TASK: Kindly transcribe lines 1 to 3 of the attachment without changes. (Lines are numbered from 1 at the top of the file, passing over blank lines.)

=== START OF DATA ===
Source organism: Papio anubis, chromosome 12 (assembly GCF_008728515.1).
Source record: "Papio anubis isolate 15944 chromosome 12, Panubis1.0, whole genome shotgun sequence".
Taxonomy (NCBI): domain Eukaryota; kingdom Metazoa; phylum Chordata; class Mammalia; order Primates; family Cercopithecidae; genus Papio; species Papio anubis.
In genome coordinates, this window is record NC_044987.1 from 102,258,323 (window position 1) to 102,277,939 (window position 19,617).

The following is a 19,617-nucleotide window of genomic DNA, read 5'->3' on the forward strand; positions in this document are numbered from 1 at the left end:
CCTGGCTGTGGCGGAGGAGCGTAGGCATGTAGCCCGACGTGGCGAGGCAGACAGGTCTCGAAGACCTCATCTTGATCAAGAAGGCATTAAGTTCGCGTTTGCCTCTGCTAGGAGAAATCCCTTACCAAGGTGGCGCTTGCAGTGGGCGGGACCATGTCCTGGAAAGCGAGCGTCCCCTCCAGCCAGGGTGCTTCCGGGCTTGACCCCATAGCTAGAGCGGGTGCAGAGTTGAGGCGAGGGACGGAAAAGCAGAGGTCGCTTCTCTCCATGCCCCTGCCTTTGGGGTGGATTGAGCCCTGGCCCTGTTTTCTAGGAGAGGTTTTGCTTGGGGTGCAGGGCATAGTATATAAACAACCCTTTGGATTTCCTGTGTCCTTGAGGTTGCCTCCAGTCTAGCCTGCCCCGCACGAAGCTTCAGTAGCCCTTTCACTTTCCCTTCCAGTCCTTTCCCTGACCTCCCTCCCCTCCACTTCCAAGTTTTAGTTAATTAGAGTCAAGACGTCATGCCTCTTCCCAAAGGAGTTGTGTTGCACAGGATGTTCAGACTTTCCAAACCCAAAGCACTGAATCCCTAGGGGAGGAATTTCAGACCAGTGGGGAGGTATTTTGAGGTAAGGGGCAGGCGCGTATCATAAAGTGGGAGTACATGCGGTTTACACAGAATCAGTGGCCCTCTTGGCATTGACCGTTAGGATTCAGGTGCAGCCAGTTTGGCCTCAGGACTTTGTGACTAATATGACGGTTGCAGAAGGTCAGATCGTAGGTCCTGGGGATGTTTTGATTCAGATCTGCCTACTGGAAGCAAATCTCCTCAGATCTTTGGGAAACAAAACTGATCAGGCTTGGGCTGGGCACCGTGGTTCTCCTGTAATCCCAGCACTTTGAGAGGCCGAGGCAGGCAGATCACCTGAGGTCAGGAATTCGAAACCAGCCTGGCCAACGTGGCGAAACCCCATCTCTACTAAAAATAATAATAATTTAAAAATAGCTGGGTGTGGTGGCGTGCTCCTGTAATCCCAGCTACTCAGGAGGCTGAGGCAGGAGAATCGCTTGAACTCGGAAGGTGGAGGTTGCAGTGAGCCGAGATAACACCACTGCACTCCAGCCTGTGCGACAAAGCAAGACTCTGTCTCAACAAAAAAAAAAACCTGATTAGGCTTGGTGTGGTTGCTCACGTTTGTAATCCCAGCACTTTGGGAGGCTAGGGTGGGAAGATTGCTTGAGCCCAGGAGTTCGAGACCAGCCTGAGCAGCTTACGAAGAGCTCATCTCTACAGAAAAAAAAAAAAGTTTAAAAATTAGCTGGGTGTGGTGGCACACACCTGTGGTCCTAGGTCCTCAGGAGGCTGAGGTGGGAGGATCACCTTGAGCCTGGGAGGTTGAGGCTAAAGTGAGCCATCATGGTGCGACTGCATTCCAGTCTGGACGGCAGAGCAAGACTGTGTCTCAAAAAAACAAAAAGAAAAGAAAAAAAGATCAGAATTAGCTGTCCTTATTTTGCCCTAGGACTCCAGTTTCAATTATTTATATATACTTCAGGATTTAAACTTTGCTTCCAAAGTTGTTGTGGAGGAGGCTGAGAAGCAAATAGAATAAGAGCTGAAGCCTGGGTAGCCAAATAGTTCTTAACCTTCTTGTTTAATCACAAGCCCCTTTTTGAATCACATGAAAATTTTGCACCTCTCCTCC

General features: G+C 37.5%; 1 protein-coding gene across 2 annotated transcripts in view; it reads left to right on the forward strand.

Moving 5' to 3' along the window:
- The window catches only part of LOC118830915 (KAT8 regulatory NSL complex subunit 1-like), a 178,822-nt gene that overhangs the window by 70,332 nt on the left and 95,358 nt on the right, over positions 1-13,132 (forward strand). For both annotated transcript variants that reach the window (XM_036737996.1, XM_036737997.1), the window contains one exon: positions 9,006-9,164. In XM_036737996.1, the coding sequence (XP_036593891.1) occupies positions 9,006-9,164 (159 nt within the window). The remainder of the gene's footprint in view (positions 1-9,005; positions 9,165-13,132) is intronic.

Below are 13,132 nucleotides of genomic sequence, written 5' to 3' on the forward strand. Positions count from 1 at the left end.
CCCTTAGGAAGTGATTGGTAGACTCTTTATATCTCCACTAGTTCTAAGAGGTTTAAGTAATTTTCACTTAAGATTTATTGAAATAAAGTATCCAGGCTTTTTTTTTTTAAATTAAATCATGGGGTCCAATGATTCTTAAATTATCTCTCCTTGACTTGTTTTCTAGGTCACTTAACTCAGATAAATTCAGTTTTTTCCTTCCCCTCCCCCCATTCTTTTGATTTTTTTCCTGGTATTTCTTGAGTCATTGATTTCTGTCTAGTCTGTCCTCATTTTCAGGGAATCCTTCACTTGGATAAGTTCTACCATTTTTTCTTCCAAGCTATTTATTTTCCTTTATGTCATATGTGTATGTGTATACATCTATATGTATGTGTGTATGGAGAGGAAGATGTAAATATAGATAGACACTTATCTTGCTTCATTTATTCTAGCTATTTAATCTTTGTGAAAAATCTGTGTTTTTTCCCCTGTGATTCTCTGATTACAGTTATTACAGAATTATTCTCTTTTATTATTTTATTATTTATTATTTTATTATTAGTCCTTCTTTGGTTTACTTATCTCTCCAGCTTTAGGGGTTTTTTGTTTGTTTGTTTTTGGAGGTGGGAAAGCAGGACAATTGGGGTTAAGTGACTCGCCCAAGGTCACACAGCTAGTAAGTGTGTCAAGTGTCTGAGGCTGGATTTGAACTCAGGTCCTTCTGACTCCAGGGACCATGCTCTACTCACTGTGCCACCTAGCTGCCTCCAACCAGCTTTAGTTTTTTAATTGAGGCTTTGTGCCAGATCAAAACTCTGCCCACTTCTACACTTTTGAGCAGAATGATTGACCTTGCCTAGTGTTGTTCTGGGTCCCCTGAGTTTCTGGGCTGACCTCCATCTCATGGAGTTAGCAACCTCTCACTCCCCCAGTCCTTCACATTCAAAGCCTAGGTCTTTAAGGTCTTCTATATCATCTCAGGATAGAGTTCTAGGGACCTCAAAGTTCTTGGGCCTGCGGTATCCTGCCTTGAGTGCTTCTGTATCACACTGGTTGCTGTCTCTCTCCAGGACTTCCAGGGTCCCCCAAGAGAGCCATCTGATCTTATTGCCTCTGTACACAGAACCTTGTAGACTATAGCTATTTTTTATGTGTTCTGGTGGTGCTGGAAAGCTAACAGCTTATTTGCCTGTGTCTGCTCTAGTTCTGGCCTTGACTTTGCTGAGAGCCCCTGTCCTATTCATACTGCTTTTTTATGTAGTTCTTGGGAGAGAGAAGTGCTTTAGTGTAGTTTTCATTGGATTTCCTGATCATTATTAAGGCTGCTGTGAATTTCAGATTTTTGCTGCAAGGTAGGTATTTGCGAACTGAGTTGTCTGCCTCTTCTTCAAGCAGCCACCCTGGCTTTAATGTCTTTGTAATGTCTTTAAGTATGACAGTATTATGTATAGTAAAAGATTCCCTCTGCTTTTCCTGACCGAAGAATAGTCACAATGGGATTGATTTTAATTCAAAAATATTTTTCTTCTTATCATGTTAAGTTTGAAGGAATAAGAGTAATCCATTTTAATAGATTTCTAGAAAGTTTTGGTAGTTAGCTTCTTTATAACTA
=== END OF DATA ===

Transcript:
Source organism: Papio anubis, chromosome 12 (assembly GCF_008728515.1).
Source record: "Papio anubis isolate 15944 chromosome 12, Panubis1.0, whole genome shotgun sequence".
Taxonomy (NCBI): domain Eukaryota; kingdom Metazoa; phylum Chordata; class Mammalia; order Primates; family Cercopithecidae; genus Papio; species Papio anubis.